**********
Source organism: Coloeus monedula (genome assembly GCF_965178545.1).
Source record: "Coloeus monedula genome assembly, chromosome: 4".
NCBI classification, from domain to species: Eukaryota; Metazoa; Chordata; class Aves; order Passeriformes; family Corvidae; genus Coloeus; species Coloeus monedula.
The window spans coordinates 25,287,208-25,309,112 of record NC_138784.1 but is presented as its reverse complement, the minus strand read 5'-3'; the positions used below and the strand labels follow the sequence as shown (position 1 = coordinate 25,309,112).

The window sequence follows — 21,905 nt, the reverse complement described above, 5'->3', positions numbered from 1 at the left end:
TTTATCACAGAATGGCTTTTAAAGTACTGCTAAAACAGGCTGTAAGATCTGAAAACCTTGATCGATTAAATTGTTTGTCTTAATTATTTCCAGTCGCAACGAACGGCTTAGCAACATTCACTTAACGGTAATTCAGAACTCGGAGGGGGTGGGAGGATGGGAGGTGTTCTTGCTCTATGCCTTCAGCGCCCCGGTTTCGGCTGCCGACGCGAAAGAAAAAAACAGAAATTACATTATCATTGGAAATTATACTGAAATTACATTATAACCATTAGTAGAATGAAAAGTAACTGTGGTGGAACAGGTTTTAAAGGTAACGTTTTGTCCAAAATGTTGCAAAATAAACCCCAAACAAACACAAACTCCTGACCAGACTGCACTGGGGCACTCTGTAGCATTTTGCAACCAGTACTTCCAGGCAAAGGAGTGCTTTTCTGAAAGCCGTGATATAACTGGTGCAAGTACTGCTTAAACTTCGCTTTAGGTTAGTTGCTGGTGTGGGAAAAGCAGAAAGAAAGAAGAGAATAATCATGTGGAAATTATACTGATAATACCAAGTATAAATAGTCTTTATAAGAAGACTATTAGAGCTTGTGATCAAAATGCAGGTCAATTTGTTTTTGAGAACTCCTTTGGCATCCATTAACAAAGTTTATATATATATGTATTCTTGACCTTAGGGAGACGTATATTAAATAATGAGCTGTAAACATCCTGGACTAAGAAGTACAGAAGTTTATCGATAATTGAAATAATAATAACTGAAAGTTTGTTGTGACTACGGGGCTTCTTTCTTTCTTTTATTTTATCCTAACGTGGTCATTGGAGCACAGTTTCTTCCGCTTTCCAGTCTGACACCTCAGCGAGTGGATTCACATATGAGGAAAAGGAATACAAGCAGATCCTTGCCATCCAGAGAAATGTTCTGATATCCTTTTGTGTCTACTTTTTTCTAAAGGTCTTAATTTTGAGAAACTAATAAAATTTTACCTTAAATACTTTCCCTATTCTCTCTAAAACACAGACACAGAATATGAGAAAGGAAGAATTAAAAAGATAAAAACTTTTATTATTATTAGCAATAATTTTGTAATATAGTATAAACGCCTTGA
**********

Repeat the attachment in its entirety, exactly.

Source organism: Coloeus monedula (genome assembly GCF_965178545.1).
Source record: "Coloeus monedula genome assembly, chromosome: 4".
NCBI classification, from domain to species: Eukaryota; Metazoa; Chordata; class Aves; order Passeriformes; family Corvidae; genus Coloeus; species Coloeus monedula.
The window spans coordinates 25,287,208-25,309,112 of record NC_138784.1 but is presented as its reverse complement, the minus strand read 5'-3'; the positions used below and the strand labels follow the sequence as shown (position 1 = coordinate 25,309,112).

The window sequence follows — 21,905 nt, the reverse complement described above, 5'->3', positions numbered from 1 at the left end:
TTTATCACAGAATGGCTTTTAAAGTACTGCTAAAACAGGCTGTAAGATCTGAAAACCTTGATCGATTAAATTGTTTGTCTTAATTATTTCCAGTCGCAACGAACGGCTTAGCAACATTCACTTAACGGTAATTCAGAACTCGGAGGGGGTGGGAGGATGGGAGGTGTTCTTGCTCTATGCCTTCAGCGCCCCGGTTTCGGCTGCCGACGCGAAAGAAAAAAACAGAAATTACATTATCATTGGAAATTATACTGAAATTACATTATAACCATTAGTAGAATGAAAAGTAACTGTGGTGGAACAGGTTTTAAAGGTAACGTTTTGTCCAAAATGTTGCAAAATAAACCCCAAACAAACACAAACTCCTGACCAGACTGCACTGGGGCACTCTGTAGCATTTTGCAACCAGTACTTCCAGGCAAAGGAGTGCTTTTCTGAAAGCCGTGATATAACTGGTGCAAGTACTGCTTAAACTTCGCTTTAGGTTAGTTGCTGGTGTGGGAAAAGCAGAAAGAAAGAAGAGAATAATCATGTGGAAATTATACTGATAATACCAAGTATAAATAGTCTTTATAAGAAGACTATTAGAGCTTGTGATCAAAATGCAGGTCAATTTGTTTTTGAGAACTCCTTTGGCATCCATTAACAAAGTTTATATATATATGTATTCTTGACCTTAGGGAGACGTATATTAAATAATGAGCTGTAAACATCCTGGACTAAGAAGTACAGAAGTTTATCGATAATTGAAATAATAATAACTGAAAGTTTGTTGTGACTACGGGGCTTCTTTCTTTCTTTTATTTTATCCTAACGTGGTCATTGGAGCACAGTTTCTTCCGCTTTCCAGTCTGACACCTCAGCGAGTGGATTCACATATGAGGAAAAGGAATACAAGCAGATCCTTGCCATCCAGAGAAATGTTCTGATATCCTTTTGTGTCTACTTTTTTCTAAAGGTCTTAATTTTGAGAAACTAATAAAATTTTACCTTAAATACTTTCCCTATTCTCTCTAAAACACAGACACAGAATATGAGAAAGGAAGAATTAAAAAGATAAAAACTTTTATTATTATTAGCAATAATTTTGTAATATAGTATAAACGCCTTGA